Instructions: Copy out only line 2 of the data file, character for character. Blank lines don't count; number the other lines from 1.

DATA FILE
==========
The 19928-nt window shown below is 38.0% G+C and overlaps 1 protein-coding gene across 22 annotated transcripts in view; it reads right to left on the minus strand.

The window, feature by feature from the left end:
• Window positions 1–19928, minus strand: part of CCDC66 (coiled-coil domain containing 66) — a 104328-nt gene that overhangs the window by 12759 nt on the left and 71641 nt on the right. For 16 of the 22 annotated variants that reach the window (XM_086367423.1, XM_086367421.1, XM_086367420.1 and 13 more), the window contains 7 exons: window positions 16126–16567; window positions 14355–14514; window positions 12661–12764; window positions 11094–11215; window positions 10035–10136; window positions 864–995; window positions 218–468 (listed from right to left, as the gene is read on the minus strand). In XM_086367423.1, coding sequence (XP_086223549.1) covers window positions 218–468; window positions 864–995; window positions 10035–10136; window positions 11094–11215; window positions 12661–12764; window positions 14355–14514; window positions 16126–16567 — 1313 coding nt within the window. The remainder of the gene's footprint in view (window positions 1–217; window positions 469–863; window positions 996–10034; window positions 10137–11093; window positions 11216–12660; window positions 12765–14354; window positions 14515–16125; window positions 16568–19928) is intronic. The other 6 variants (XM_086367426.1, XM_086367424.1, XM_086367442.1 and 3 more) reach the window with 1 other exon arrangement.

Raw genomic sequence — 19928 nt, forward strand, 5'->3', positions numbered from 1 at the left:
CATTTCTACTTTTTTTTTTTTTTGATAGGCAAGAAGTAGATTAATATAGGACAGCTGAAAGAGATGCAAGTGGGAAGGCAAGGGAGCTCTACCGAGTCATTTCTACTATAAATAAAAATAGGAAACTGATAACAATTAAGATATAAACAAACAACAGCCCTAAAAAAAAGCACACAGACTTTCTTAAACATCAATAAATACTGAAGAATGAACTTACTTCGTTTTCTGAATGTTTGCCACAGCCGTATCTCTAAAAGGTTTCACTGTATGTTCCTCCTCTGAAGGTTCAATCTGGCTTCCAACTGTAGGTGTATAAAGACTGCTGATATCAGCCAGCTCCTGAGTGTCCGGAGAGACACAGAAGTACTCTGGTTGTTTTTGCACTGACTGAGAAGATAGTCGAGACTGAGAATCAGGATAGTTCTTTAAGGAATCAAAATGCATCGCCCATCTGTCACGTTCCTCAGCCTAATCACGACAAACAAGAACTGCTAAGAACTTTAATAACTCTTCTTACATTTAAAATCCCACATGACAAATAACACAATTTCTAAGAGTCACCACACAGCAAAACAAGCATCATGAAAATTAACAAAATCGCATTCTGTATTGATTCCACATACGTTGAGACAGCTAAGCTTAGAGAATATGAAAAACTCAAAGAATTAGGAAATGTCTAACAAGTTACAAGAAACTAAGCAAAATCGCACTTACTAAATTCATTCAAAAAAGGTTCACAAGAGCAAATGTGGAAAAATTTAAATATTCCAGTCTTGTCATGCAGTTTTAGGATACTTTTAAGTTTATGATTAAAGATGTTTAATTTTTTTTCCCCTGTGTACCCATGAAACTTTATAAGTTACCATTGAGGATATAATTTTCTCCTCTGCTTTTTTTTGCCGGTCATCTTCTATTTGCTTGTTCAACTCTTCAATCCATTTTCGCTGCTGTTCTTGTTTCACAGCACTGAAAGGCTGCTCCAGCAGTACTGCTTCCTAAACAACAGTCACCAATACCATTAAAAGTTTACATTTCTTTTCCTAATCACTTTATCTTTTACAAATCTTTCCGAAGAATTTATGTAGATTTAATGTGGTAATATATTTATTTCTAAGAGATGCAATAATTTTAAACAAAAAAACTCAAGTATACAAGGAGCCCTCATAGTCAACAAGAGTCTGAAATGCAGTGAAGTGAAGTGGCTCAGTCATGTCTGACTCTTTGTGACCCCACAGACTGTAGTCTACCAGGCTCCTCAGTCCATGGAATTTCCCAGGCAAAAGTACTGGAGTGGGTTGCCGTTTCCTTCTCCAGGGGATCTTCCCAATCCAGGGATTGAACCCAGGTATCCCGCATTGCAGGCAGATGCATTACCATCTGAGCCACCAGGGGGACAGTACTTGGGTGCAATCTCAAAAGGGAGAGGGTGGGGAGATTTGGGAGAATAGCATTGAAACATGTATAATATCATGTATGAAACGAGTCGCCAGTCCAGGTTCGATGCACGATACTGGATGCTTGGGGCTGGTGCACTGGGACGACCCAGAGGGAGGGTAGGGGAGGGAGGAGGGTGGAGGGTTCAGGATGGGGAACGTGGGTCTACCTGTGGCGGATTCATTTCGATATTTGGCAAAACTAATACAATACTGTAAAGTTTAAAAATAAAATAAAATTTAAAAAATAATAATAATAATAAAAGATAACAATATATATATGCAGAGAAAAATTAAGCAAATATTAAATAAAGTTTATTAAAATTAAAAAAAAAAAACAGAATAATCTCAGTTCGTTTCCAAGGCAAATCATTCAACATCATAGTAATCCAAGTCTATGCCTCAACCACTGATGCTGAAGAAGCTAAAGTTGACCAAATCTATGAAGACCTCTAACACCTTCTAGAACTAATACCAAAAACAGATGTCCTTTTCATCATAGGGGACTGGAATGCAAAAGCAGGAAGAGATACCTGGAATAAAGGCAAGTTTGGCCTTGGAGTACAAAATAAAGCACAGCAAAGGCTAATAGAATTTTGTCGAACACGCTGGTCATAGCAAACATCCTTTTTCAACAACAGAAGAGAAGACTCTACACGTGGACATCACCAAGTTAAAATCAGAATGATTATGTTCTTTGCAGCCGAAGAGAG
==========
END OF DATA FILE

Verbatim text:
The window, feature by feature from the left end: